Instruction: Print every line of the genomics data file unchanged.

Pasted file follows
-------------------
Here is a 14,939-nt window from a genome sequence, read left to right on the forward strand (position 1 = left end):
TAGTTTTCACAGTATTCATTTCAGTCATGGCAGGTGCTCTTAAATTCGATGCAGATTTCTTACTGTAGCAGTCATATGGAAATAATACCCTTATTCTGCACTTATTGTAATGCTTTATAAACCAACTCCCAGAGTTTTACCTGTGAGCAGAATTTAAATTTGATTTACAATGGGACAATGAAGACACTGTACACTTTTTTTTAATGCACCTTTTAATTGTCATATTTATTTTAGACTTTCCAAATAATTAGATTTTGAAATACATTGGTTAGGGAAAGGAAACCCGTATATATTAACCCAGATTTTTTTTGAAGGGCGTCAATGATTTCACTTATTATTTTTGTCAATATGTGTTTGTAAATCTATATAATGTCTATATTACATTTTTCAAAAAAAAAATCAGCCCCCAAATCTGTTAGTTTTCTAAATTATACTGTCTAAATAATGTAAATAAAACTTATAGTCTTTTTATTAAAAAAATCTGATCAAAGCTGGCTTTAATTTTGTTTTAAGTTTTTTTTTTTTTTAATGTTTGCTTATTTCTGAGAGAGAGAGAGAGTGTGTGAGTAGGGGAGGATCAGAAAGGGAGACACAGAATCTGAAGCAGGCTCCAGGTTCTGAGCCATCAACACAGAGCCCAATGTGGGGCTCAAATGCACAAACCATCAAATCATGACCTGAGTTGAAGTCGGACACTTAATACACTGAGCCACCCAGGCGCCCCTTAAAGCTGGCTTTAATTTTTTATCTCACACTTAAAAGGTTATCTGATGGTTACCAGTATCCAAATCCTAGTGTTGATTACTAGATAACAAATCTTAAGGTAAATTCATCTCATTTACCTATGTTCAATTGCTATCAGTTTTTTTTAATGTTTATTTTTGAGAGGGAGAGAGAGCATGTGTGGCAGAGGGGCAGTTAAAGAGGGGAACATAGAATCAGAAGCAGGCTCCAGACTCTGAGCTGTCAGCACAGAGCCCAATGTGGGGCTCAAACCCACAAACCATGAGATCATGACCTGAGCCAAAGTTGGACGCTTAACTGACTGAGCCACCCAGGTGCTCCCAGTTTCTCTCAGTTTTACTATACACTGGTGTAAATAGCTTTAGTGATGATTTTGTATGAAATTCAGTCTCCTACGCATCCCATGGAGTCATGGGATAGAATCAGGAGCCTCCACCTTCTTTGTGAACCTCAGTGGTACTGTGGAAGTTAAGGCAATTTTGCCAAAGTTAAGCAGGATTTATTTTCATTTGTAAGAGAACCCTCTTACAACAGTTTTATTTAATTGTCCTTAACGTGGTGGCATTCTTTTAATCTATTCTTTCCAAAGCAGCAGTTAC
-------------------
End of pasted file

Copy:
Here is a 14,939-nt window from a genome sequence, read left to right on the forward strand (position 1 = left end):
TAGTTTTCACAGTATTCATTTCAGTCATGGCAGGTGCTCTTAAATTCGATGCAGATTTCTTACTGTAGCAGTCATATGGAAATAATACCCTTATTCTGCACTTATTGTAATGCTTTATAAACCAACTCCCAGAGTTTTACCTGTGAGCAGAATTTAAATTTGATTTACAATGGGACAATGAAGACACTGTACACTTTTTTTTAATGCACCTTTTAATTGTCATATTTATTTTAGACTTTCCAAATAATTAGATTTTGAAATACATTGGTTAGGGAAAGGAAACCCGTATATATTAACCCAGATTTTTTTTGAAGGGCGTCAATGATTTCACTTATTATTTTTGTCAATATGTGTTTGTAAATCTATATAATGTCTATATTACATTTTTCAAAAAAAAAATCAGCCCCCAAATCTGTTAGTTTTCTAAATTATACTGTCTAAATAATGTAAATAAAACTTATAGTCTTTTTATTAAAAAAATCTGATCAAAGCTGGCTTTAATTTTGTTTTAAGTTTTTTTTTTTTTTAATGTTTGCTTATTTCTGAGAGAGAGAGAGAGTGTGTGAGTAGGGGAGGATCAGAAAGGGAGACACAGAATCTGAAGCAGGCTCCAGGTTCTGAGCCATCAACACAGAGCCCAATGTGGGGCTCAAATGCACAAACCATCAAATCATGACCTGAGTTGAAGTCGGACACTTAATACACTGAGCCACCCAGGCGCCCCTTAAAGCTGGCTTTAATTTTTTATCTCACACTTAAAAGGTTATCTGATGGTTACCAGTATCCAAATCCTAGTGTTGATTACTAGATAACAAATCTTAAGGTAAATTCATCTCATTTACCTATGTTCAATTGCTATCAGTTTTTTTTAATGTTTATTTTTGAGAGGGAGAGAGAGCATGTGTGGCAGAGGGGCAGTTAAAGAGGGGAACATAGAATCAGAAGCAGGCTCCAGACTCTGAGCTGTCAGCACAGAGCCCAATGTGGGGCTCAAACCCACAAACCATGAGATCATGACCTGAGCCAAAGTTGGACGCTTAACTGACTGAGCCACCCAGGTGCTCCCAGTTTCTCTCAGTTTTACTATACACTGGTGTAAATAGCTTTAGTGATGATTTTGTATGAAATTCAGTCTCCTACGCATCCCATGGAGTCATGGGATAGAATCAGGAGCCTCCACCTTCTTTGTGAACCTCAGTGGTACTGTGGAAGTTAAGGCAATTTTGCCAAAGTTAAGCAGGATTTATTTTCATTTGTAAGAGAACCCTCTTACAACAGTTTTATTTAATTGTCCTTAACGTGGTGGCATTCTTTTAATCTATTCTTTCCAAAGCAGCAGTTAC